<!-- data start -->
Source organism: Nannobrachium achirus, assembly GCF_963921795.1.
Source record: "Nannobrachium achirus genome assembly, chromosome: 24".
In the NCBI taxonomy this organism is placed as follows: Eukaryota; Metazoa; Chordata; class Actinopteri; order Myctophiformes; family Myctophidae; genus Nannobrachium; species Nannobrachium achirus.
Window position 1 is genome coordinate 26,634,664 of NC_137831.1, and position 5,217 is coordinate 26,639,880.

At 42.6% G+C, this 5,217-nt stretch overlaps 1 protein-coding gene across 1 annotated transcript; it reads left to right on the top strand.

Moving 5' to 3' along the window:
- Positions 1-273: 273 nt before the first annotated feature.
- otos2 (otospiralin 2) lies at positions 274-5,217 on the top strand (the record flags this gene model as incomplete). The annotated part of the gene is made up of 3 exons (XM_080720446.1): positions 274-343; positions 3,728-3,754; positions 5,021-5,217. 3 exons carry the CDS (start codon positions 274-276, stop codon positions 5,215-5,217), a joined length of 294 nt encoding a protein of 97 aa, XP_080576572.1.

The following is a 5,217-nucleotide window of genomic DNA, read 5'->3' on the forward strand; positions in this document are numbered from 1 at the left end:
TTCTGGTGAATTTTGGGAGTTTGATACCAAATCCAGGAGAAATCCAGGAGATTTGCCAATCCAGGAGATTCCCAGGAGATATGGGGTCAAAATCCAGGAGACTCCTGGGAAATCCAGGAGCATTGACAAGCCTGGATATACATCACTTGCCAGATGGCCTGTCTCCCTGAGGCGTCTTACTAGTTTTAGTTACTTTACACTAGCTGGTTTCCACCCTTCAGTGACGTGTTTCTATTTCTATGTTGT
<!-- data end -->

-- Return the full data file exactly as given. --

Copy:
Source organism: Nannobrachium achirus, assembly GCF_963921795.1.
Source record: "Nannobrachium achirus genome assembly, chromosome: 24".
In the NCBI taxonomy this organism is placed as follows: Eukaryota; Metazoa; Chordata; class Actinopteri; order Myctophiformes; family Myctophidae; genus Nannobrachium; species Nannobrachium achirus.
Window position 1 is genome coordinate 26,634,664 of NC_137831.1, and position 5,217 is coordinate 26,639,880.

At 42.6% G+C, this 5,217-nt stretch overlaps 1 protein-coding gene across 1 annotated transcript; it reads left to right on the top strand.

Moving 5' to 3' along the window:
- Positions 1-273: 273 nt before the first annotated feature.
- otos2 (otospiralin 2) lies at positions 274-5,217 on the top strand (the record flags this gene model as incomplete). The annotated part of the gene is made up of 3 exons (XM_080720446.1): positions 274-343; positions 3,728-3,754; positions 5,021-5,217. 3 exons carry the CDS (start codon positions 274-276, stop codon positions 5,215-5,217), a joined length of 294 nt encoding a protein of 97 aa, XP_080576572.1.

The following is a 5,217-nucleotide window of genomic DNA, read 5'->3' on the forward strand; positions in this document are numbered from 1 at the left end:
TTCTGGTGAATTTTGGGAGTTTGATACCAAATCCAGGAGAAATCCAGGAGATTTGCCAATCCAGGAGATTCCCAGGAGATATGGGGTCAAAATCCAGGAGACTCCTGGGAAATCCAGGAGCATTGACAAGCCTGGATATACATCACTTGCCAGATGGCCTGTCTCCCTGAGGCGTCTTACTAGTTTTAGTTACTTTACACTAGCTGGTTTCCACCCTTCAGTGACGTGTTTCTATTTCTATGTTGT